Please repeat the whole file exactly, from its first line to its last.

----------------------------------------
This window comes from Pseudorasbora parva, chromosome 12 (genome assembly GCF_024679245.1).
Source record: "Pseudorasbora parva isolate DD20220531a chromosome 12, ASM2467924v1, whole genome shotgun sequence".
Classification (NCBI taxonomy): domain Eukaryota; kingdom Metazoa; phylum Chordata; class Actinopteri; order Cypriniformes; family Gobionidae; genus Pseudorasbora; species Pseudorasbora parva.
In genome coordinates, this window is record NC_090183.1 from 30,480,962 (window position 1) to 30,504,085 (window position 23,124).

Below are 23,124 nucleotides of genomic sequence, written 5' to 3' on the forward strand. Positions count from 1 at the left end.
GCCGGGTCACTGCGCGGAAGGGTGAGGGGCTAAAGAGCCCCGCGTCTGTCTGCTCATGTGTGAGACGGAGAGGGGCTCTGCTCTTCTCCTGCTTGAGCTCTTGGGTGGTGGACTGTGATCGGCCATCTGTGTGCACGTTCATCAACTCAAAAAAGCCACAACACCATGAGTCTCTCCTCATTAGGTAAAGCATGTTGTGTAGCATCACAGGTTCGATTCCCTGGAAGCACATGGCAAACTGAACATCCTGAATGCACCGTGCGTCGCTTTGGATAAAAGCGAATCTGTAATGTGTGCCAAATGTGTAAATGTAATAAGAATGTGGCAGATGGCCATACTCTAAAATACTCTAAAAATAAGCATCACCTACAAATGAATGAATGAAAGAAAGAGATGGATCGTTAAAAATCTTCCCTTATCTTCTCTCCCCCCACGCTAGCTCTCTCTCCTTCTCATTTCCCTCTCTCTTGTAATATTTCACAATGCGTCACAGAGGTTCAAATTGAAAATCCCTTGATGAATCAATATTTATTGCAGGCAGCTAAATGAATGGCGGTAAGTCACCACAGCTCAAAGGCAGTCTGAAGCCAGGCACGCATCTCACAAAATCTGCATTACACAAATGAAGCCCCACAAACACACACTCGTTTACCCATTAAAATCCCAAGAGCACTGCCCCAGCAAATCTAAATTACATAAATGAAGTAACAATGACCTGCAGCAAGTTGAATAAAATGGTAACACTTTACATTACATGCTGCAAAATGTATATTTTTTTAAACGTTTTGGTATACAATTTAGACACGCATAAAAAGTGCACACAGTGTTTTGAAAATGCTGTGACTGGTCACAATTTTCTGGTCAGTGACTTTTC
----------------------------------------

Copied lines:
This window comes from Pseudorasbora parva, chromosome 12 (genome assembly GCF_024679245.1).
Source record: "Pseudorasbora parva isolate DD20220531a chromosome 12, ASM2467924v1, whole genome shotgun sequence".
Classification (NCBI taxonomy): domain Eukaryota; kingdom Metazoa; phylum Chordata; class Actinopteri; order Cypriniformes; family Gobionidae; genus Pseudorasbora; species Pseudorasbora parva.
In genome coordinates, this window is record NC_090183.1 from 30,480,962 (window position 1) to 30,504,085 (window position 23,124).

Below are 23,124 nucleotides of genomic sequence, written 5' to 3' on the forward strand. Positions count from 1 at the left end.
GCCGGGTCACTGCGCGGAAGGGTGAGGGGCTAAAGAGCCCCGCGTCTGTCTGCTCATGTGTGAGACGGAGAGGGGCTCTGCTCTTCTCCTGCTTGAGCTCTTGGGTGGTGGACTGTGATCGGCCATCTGTGTGCACGTTCATCAACTCAAAAAAGCCACAACACCATGAGTCTCTCCTCATTAGGTAAAGCATGTTGTGTAGCATCACAGGTTCGATTCCCTGGAAGCACATGGCAAACTGAACATCCTGAATGCACCGTGCGTCGCTTTGGATAAAAGCGAATCTGTAATGTGTGCCAAATGTGTAAATGTAATAAGAATGTGGCAGATGGCCATACTCTAAAATACTCTAAAAATAAGCATCACCTACAAATGAATGAATGAAAGAAAGAGATGGATCGTTAAAAATCTTCCCTTATCTTCTCTCCCCCCACGCTAGCTCTCTCTCCTTCTCATTTCCCTCTCTCTTGTAATATTTCACAATGCGTCACAGAGGTTCAAATTGAAAATCCCTTGATGAATCAATATTTATTGCAGGCAGCTAAATGAATGGCGGTAAGTCACCACAGCTCAAAGGCAGTCTGAAGCCAGGCACGCATCTCACAAAATCTGCATTACACAAATGAAGCCCCACAAACACACACTCGTTTACCCATTAAAATCCCAAGAGCACTGCCCCAGCAAATCTAAATTACATAAATGAAGTAACAATGACCTGCAGCAAGTTGAATAAAATGGTAACACTTTACATTACATGCTGCAAAATGTATATTTTTTTAAACGTTTTGGTATACAATTTAGACACGCATAAAAAGTGCACACAGTGTTTTGAAAATGCTGTGACTGGTCACAATTTTCTGGTCAGTGACTTTTC